Popular Colombian Christmas Food
As in many countries, Christmas in Colombia is the most important holiday. Christmas festivities begin with the novenas de aguinaldo, which are celebrated nightly from December 16th to the 24th. This Colombian tradition follows Mary and Joseph’s journey to Jerusalem. Each night, people gather in different houses to pray, sing, eat Christmas foods, dance and party. A religious celebration in origin, the novenas have become a national tradition for all Colombian people.
The novenas culminate on Christmas Eve, which in Colombia is the main celebration day. At the beginning of the evening, people dance and chatter while enjoying snacks and drinks. The Christmas dinner is served late, and is the central part of the evening.
After dinner, the party continues and the kids play together. Then, as midnight approaches, everyone gathers to pray the last novena, which marks the arrival of Mary and Joseph in Jerusalem and the birth of Jesus. The novenas always end with the singing of Christmas carols, so families wait for midnight while singing together and sharing the joyful spirit of the holiday.
When the clock finally marks midnight, it’s time to open presents! That’s right, Colombians don’t wait until the morning to have fun (except, of course, for small children). They get right to it as soon as it’s officially December 25th.
While there are many components of the Christmas celebration in Colombia, Christmas dinner is at the very center of the evening. Traditional feasts vary by region, but there are certain dishes that are appreciated around the country that make for an exquisitely decadent meal.
As the Christmas Eve dinner is served fairly late in the evening as people wait for midnight, pre-dinner snacks are crucial to keep them from getting too hungry.
The one pre-dinner snacks no novena and certainly no Christmas Eve can be without are buñuelos. Deep-fried cheese fritters rolled into balls, buñuelos have a crunchy exterior with a soft, bready interior. Today, you can eat them any time of the year, but they’re traditionally a Christmas food.
Other popular snacks include empanadas, savory pastries filled with rice and meat that are one of Colombia’s most popular dishes. There are also hojuelas, batter that is fried flat and dusted with sugar.
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4. Dulce de Nochebuena
Colombian’s notoriously have a sweet tooth, so pre-dinner snacks include a dulce de Nochebuena, which literally translates as Christmas Eve dessert. It consists of different fruits like figs, papaya, and lime in syrup. The dessert is served along with the buñuelos, hojuelas, and other goodies. Somehow, it never seems to spoil anyone’s appetite.
People usually enjoy these snacks throughout the first few hours of the evening, when everyone is dancing or talking. But wise people make sure they don’t fill up too much, since the best food is reserved for dinner.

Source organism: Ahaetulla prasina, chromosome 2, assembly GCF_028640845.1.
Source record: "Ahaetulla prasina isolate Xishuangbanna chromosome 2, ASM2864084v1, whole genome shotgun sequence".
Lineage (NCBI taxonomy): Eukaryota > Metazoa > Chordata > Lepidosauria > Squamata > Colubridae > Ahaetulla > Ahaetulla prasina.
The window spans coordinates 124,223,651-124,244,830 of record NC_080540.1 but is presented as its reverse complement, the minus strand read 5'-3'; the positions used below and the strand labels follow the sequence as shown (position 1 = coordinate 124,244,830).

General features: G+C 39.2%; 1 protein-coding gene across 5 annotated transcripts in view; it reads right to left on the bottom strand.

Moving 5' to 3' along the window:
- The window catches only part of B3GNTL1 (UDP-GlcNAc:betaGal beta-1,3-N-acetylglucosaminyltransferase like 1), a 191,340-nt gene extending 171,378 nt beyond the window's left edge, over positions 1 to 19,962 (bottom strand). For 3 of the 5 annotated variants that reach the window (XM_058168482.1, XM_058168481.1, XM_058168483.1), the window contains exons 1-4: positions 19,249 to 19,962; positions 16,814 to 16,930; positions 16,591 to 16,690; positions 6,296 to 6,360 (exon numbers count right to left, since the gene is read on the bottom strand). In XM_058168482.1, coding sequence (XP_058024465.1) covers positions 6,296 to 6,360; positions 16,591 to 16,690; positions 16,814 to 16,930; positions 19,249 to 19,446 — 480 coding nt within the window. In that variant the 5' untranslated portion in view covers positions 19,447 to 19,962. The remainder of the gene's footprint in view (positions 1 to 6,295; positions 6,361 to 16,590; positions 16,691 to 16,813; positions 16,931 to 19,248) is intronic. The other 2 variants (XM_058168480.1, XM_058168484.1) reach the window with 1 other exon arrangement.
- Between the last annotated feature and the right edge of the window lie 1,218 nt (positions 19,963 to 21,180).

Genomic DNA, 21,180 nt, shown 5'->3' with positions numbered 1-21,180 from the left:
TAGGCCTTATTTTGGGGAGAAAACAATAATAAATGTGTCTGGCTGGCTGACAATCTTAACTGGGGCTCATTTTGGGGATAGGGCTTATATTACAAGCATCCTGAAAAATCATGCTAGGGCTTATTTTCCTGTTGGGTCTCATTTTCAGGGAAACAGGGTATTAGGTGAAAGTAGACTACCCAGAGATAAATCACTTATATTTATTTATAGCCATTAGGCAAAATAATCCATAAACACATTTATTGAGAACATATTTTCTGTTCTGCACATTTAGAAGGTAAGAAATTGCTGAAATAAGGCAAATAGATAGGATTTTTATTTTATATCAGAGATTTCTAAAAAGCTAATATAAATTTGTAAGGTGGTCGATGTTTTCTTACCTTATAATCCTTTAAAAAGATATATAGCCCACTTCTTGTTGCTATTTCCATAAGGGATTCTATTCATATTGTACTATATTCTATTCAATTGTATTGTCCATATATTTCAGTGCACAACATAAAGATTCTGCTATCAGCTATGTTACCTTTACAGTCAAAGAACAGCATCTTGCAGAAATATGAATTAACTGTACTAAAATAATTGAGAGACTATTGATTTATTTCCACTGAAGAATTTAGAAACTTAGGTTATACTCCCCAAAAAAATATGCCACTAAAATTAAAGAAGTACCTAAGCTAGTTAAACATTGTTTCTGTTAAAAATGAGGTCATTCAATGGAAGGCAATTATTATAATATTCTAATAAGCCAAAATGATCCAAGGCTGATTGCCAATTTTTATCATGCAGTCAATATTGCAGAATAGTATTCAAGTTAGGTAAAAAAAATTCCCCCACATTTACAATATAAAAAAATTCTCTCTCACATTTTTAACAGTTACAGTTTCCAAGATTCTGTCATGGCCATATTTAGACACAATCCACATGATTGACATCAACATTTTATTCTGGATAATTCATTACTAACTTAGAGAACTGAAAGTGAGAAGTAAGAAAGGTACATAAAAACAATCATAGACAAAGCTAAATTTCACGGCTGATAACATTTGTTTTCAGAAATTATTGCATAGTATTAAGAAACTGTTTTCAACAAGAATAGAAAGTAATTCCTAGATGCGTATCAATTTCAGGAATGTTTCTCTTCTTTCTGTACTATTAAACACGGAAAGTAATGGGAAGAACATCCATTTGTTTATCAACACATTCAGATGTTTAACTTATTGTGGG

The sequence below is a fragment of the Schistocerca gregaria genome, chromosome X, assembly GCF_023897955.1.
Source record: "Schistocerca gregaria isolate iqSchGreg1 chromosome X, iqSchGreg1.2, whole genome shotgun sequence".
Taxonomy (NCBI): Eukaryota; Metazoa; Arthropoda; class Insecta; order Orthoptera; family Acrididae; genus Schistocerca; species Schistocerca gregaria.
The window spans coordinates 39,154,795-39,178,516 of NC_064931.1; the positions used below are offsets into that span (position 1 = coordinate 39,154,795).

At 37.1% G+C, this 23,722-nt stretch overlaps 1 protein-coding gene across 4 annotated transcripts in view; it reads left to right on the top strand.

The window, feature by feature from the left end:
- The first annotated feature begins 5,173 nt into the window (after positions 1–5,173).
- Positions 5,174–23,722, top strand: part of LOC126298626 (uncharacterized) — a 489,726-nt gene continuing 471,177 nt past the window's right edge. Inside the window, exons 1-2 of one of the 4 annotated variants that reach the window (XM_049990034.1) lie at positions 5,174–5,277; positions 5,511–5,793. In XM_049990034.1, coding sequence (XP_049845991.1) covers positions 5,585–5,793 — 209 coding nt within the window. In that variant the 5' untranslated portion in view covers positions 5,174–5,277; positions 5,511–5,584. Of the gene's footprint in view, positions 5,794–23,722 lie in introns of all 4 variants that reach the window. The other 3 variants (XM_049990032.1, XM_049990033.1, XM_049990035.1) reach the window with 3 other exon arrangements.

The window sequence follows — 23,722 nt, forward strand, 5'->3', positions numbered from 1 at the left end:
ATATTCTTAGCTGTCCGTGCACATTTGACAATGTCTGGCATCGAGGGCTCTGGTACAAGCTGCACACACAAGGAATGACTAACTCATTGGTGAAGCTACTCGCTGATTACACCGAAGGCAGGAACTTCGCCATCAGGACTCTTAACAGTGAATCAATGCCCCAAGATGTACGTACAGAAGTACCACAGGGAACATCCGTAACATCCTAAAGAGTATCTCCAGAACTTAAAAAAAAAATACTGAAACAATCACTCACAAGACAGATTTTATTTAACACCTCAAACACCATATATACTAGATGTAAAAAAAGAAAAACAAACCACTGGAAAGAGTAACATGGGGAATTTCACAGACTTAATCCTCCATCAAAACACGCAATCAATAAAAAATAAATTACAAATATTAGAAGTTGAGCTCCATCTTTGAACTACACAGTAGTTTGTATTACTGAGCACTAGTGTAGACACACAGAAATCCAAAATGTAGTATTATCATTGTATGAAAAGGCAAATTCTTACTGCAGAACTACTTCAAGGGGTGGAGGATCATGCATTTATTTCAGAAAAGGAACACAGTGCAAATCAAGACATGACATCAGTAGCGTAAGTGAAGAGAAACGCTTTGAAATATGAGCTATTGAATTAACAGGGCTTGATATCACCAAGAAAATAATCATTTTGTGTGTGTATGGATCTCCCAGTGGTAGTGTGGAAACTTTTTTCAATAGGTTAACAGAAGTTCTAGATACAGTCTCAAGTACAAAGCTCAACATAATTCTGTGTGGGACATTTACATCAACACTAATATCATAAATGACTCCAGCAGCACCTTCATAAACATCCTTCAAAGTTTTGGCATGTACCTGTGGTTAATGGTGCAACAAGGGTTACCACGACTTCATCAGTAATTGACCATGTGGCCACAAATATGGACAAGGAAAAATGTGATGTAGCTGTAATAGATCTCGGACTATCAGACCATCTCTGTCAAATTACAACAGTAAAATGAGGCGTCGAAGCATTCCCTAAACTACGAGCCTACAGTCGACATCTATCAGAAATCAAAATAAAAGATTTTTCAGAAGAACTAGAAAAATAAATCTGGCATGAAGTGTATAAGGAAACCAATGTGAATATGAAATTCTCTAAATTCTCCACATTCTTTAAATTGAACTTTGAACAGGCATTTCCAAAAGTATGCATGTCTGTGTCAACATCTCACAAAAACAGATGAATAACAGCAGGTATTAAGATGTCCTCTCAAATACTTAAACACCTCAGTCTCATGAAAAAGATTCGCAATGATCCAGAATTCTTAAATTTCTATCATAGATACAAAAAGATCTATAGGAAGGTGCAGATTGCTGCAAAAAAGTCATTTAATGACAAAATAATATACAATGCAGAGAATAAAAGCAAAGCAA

The Main Dishes
Main Christmas dinner dishes vary widely from region to region, but some of the most popular include ajiaco, tamal, and slow-roasted pork.
Ajiaco is a hearty soup that is mostly popular in the area around the Colombian capital, Bogota. It’s made with three different kinds of potatoes, minced chicken, corn, and gallant soldiers.
Another popular soup is sancocho, which is heavier than ajiaco but also consists of meat and potatoes. It usually has yuca, plantains, and corn. Both of these soups will keep you warm in places like Bogota, where the evenings are quite cool.
Another very popular main dish for Christmas is tamal. Made with corn flour stuffed with meat and vegetables, tamales are wrapped in banana leaves and then steamed for about 90 minutes. The result is soft in texture yet bursting with flavor. They might seem small at first but the dish is incredibly filling. You’ll wish you could go for seconds, but will probably be too full to do so.
Other delectable alternatives for the main course are slow-roasted pork shank, which is usually doused in dark beer for added flavor, roasted turkey, and lechona, a whole pig stuffed with vegetables, herbs, and spices.
All of these dishes are so filling that they usually don’t come with too many sides. But depending on the dish, there may be rice, potatoes, bread, or salad.
Colombian Christmas Desserts
No Christmas dinner can be complete without traditional desserts. In Colombia, the most traditional Christmas dessert is natilla, sweet custard with panela, which is thick unrefined cane sugar. The dessert is very sweet but fresh, with a soft texture that soothes the palate.
A popular alternative — or additional dessert — is Arroz con Leche. This rice pudding is made with vanilla, cinnamon, and raisins for a sweetness overload that people love. Although it is very popular, it is not specifically for Christmas, as natilla is.
Drinks are an important part of the Christmas Eve dinner and the Christmas celebration as a whole. There will be beer flowing throughout the evening and wine on the table at dinner. But the real star of the show is Colombia’s national drink: aguardiente.
Translated as “fire water”, aguardiente is either drunk as a shot to get the party started, or drunk as a long smooth Christmas drinks. And while the children enjoy non-alcoholic eggnog, adults spike theirs with aguardiente to make sabajon.
Another favorite drink is canelazo, a hot, sweet drink similar to hot wine. It mixes aguardiente with panela, cinnamon water, and cloves. For added flavor, you can also add a bit of passion fruit juice.
What makes both of these drinks so perfect for Christmas is that they’re sweet and warm, thus helping to create the cozy, welcoming feeling we all look for during this magical holiday.
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